Attackers Can Steal Passwords from the Mac Keychain via Email or SMS

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It didn’t even take a day for security researchers to find a serious way of exploiting the mechanism through which user clicks could be faked in Mac OS X.

Antoine Vincent Jebara and Raja Rahbani from the myki identity management startup have expanded on the work of Malwarebytes researchers who found this issue with the Genieo Safari extension.

According to their own research, using special terminal commands, the very same thing can be achieved through what the Genieo Safari extension was “pressumed” to be doing via AppleScript.

myki researchers put together a quick proof-of-concept which allowed them to pack these terminal commands with a photo which, when opened, would flash a quick window in front of the user, and then after giving itself permissions to access the Mac Keychain (password storage system), would then take its content and send it via an SMS message.

In their disclosure to CSO, researchers said that the terminal commands can be wrapped into any type of file, not just a photo. These can be videos, torrent files, or even files downloaded via a Web browser.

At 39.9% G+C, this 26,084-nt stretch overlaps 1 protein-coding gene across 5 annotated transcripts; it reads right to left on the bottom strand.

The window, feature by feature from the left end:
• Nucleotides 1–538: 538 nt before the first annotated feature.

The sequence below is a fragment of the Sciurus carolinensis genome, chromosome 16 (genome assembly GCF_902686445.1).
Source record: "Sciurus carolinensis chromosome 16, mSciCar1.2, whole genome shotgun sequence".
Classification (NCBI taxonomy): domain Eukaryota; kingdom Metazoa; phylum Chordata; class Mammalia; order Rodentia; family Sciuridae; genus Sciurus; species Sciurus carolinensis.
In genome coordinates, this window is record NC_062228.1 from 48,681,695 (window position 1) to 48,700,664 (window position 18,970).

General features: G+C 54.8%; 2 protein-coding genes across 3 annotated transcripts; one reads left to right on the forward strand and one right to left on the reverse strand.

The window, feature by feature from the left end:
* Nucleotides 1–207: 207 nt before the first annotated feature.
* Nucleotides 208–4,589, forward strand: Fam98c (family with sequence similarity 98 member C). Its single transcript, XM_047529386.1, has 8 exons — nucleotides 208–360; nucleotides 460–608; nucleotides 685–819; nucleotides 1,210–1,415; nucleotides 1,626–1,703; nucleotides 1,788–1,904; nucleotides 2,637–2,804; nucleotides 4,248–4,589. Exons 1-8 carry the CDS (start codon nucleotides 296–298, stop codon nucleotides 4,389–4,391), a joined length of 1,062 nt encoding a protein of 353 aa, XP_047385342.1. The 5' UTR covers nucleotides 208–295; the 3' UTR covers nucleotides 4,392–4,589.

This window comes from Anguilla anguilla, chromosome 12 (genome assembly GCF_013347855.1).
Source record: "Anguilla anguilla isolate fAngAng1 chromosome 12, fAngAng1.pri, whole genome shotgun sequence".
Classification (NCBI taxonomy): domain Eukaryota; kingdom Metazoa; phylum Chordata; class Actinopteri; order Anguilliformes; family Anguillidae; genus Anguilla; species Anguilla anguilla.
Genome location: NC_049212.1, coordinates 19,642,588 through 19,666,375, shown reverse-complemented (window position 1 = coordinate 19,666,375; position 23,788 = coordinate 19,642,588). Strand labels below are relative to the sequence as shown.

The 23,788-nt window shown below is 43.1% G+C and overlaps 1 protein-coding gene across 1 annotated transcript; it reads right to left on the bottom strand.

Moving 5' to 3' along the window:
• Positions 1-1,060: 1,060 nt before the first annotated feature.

Additionally, the exfiltration of the Keychain passwords can be carried out via email, IM message, HTTP request (to a database), or any other method a hacker would choose to fetch that content.

Expect more malware to utilize this “forced user click” option in their attacks

As with our previous story on this topic, the attacker exploits features put in place by Apple to help developers create applications that are accessible to users with disabilities.

Unfortunately, the company has not thought to create a blacklist of application windows for which the automatic re-position of the mouse cursor and the auto-click ability should be disabled.

By allowing developers to tamper with the Keychain access confirmation window, they are in theory and practice making it useless.

Since only 200 milliseconds are needed for the Keychain access confirmation window to appear and disappear, users might easily confuse it with a content preloading popup, or might think their Mac froze for a second and the mouse just moved because of this issue.

According to Jebara and Rahbani, their emails to Apple were not answered.